Lovecraftian horror is a staple of horror roleplaying, but it has its detractors as well. They don’t see anything frightening about Cthulhu and some also try to argue intellectually that no one else should either. I raise some questions about it, offer some answers — including one that says that questions are the answer — and venture into a territory I’ve not seen dealt with before: what happens to a Buddhist who meets a Lovecraftian monstrosity? Continue reading →
An essay on the session of Trail of Cthulhu I played at Ropecon, being a rather lengthy treatise on what made it work and on the merits of the rules and the GM, and on the responsibilities of the players in horror roleplaying games, and by extension, in other sorts of roleplaying games that try to engage the participants’ emotions.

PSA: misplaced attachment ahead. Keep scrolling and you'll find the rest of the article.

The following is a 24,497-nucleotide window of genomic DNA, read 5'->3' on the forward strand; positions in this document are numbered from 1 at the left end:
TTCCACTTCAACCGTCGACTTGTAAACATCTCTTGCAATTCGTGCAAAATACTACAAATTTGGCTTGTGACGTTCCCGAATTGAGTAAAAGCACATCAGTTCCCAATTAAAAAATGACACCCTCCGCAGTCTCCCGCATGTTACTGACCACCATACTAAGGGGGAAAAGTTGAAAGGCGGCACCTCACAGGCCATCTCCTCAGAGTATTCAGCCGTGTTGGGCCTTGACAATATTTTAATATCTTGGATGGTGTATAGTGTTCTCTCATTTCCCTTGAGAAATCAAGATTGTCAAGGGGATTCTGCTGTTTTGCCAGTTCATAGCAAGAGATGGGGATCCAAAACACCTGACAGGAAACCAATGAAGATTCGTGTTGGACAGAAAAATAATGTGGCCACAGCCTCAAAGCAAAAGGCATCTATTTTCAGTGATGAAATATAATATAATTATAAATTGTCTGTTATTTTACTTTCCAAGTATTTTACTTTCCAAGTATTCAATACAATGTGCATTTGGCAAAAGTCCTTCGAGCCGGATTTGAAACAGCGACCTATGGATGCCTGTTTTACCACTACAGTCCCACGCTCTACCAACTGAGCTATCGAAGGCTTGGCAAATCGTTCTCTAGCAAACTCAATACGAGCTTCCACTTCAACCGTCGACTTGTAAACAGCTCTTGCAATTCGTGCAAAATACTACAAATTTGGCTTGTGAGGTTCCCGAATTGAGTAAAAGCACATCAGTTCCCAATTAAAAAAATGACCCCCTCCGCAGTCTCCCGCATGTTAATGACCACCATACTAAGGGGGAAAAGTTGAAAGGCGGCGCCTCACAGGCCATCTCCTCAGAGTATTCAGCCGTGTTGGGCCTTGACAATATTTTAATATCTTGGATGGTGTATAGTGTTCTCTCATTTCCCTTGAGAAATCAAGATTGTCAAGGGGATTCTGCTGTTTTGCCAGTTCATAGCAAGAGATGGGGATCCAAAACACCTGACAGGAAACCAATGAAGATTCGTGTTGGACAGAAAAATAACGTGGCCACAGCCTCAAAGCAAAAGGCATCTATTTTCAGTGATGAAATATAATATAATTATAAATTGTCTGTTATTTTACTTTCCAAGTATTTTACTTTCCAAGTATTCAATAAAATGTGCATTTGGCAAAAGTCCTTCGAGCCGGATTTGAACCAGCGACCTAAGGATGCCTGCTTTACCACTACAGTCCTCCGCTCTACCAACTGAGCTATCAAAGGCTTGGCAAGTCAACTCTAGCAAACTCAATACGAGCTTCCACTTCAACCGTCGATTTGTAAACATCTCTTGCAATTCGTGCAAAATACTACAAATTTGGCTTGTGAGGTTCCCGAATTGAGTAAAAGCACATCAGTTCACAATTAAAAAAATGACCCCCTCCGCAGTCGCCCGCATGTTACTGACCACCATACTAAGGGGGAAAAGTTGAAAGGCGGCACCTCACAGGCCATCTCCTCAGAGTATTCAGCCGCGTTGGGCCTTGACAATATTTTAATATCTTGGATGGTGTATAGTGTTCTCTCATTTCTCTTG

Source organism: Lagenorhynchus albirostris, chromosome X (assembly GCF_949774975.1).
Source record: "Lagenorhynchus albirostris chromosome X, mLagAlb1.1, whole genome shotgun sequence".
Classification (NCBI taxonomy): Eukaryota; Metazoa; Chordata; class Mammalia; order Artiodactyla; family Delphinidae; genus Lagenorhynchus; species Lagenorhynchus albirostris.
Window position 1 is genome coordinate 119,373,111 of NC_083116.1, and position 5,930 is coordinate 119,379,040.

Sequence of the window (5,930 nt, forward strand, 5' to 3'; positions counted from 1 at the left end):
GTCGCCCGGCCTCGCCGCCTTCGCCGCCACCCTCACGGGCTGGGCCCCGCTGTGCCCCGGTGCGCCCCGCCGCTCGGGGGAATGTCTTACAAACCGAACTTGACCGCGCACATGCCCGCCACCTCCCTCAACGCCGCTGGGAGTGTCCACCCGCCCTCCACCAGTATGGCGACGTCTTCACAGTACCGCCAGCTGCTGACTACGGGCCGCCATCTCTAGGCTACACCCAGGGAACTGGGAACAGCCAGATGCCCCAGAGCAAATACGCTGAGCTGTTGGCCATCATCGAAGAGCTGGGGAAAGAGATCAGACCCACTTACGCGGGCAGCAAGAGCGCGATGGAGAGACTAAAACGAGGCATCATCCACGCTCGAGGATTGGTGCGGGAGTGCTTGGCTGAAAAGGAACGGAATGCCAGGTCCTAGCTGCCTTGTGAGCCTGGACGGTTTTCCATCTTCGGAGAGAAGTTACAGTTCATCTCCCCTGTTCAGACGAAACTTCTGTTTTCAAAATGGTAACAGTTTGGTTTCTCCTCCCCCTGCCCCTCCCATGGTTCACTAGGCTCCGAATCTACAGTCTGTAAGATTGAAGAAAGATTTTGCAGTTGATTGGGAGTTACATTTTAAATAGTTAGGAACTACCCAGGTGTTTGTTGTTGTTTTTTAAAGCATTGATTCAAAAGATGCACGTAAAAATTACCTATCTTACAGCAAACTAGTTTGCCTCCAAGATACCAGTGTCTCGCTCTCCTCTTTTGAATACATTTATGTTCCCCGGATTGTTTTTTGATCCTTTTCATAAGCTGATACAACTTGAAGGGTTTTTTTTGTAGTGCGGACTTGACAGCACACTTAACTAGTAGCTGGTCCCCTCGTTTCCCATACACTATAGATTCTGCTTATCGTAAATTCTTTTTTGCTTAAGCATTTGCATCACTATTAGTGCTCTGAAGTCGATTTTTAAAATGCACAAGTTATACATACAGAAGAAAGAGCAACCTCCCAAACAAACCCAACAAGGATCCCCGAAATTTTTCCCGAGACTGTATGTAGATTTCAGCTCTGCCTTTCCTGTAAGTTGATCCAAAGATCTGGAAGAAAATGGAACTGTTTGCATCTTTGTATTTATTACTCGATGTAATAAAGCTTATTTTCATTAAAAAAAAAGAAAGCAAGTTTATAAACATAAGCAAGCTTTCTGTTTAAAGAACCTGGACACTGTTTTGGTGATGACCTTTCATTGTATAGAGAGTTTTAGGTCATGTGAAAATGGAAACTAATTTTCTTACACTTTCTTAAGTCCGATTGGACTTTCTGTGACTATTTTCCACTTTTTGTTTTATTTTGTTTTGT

I’ve loved Trail of Cthulhu ever since I read it. The art is perfect for a Cthulhu book, Kenneth Hite—the author—really knows his Lovecraft, and the system is trimmed down to the essentials and really suits my playstyle. There are some bits that I don’t like, but are really easy to hack; overall, it’s very versatile beginning from the system right down to the Mythos monsters, so that every Keeper can make it their own. One year at Ropecon, I ran my ass off of Trail—25 hours within 48 hours—but now was my first opportunity to play it. Bonus: it was run by a woman, which I don’t get too often. This was also my first opportunity to play Cthulhu (and horror) after reading Kenneth Hite’s Nightmares of Mine (which has been updated to GURPS Horror) and his terrific essay on Cthulhu in his Dubious Shards. Continue reading →